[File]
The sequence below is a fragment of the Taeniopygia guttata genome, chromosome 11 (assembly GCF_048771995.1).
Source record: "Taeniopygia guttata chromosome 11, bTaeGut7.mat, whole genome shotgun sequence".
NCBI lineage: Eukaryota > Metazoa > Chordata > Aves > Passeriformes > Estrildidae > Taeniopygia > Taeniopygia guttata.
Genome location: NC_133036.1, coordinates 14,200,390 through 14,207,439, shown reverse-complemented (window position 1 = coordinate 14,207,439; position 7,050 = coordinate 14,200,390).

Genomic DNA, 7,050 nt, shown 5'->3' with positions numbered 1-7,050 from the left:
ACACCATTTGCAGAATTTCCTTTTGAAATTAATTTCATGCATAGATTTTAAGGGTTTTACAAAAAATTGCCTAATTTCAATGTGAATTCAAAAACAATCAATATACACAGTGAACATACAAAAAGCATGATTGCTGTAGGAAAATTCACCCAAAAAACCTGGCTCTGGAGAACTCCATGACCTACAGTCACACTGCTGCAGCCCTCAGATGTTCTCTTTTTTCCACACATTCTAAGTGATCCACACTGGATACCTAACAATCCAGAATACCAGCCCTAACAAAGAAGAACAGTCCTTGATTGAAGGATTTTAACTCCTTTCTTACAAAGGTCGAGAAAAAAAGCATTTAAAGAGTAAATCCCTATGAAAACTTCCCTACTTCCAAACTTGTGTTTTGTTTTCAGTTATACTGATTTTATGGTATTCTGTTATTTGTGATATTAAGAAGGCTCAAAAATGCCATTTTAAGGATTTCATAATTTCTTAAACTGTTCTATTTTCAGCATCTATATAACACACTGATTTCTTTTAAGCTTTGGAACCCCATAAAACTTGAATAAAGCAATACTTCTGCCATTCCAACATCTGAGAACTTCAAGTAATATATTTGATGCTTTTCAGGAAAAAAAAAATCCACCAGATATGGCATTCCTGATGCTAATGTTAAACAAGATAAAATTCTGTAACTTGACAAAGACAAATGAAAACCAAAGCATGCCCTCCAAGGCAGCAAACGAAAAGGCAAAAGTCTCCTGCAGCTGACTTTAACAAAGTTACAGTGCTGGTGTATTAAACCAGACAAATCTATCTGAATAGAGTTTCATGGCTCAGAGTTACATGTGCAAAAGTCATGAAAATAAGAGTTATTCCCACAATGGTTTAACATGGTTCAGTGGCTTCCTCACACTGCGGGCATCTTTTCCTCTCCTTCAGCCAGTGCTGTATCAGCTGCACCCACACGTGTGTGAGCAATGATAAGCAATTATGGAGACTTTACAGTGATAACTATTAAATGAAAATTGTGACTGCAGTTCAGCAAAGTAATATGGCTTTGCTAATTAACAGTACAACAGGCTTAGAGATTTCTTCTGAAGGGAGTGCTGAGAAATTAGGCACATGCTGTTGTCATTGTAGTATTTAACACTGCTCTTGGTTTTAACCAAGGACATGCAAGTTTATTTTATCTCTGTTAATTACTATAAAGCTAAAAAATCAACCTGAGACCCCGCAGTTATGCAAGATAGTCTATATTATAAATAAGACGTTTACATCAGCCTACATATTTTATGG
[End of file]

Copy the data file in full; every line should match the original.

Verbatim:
The sequence below is a fragment of the Taeniopygia guttata genome, chromosome 11 (assembly GCF_048771995.1).
Source record: "Taeniopygia guttata chromosome 11, bTaeGut7.mat, whole genome shotgun sequence".
NCBI lineage: Eukaryota > Metazoa > Chordata > Aves > Passeriformes > Estrildidae > Taeniopygia > Taeniopygia guttata.
Genome location: NC_133036.1, coordinates 14,200,390 through 14,207,439, shown reverse-complemented (window position 1 = coordinate 14,207,439; position 7,050 = coordinate 14,200,390).

Genomic DNA, 7,050 nt, shown 5'->3' with positions numbered 1-7,050 from the left:
ACACCATTTGCAGAATTTCCTTTTGAAATTAATTTCATGCATAGATTTTAAGGGTTTTACAAAAAATTGCCTAATTTCAATGTGAATTCAAAAACAATCAATATACACAGTGAACATACAAAAAGCATGATTGCTGTAGGAAAATTCACCCAAAAAACCTGGCTCTGGAGAACTCCATGACCTACAGTCACACTGCTGCAGCCCTCAGATGTTCTCTTTTTTCCACACATTCTAAGTGATCCACACTGGATACCTAACAATCCAGAATACCAGCCCTAACAAAGAAGAACAGTCCTTGATTGAAGGATTTTAACTCCTTTCTTACAAAGGTCGAGAAAAAAAGCATTTAAAGAGTAAATCCCTATGAAAACTTCCCTACTTCCAAACTTGTGTTTTGTTTTCAGTTATACTGATTTTATGGTATTCTGTTATTTGTGATATTAAGAAGGCTCAAAAATGCCATTTTAAGGATTTCATAATTTCTTAAACTGTTCTATTTTCAGCATCTATATAACACACTGATTTCTTTTAAGCTTTGGAACCCCATAAAACTTGAATAAAGCAATACTTCTGCCATTCCAACATCTGAGAACTTCAAGTAATATATTTGATGCTTTTCAGGAAAAAAAAAATCCACCAGATATGGCATTCCTGATGCTAATGTTAAACAAGATAAAATTCTGTAACTTGACAAAGACAAATGAAAACCAAAGCATGCCCTCCAAGGCAGCAAACGAAAAGGCAAAAGTCTCCTGCAGCTGACTTTAACAAAGTTACAGTGCTGGTGTATTAAACCAGACAAATCTATCTGAATAGAGTTTCATGGCTCAGAGTTACATGTGCAAAAGTCATGAAAATAAGAGTTATTCCCACAATGGTTTAACATGGTTCAGTGGCTTCCTCACACTGCGGGCATCTTTTCCTCTCCTTCAGCCAGTGCTGTATCAGCTGCACCCACACGTGTGTGAGCAATGATAAGCAATTATGGAGACTTTACAGTGATAACTATTAAATGAAAATTGTGACTGCAGTTCAGCAAAGTAATATGGCTTTGCTAATTAACAGTACAACAGGCTTAGAGATTTCTTCTGAAGGGAGTGCTGAGAAATTAGGCACATGCTGTTGTCATTGTAGTATTTAACACTGCTCTTGGTTTTAACCAAGGACATGCAAGTTTATTTTATCTCTGTTAATTACTATAAAGCTAAAAAATCAACCTGAGACCCCGCAGTTATGCAAGATAGTCTATATTATAAATAAGACGTTTACATCAGCCTACATATTTTATGG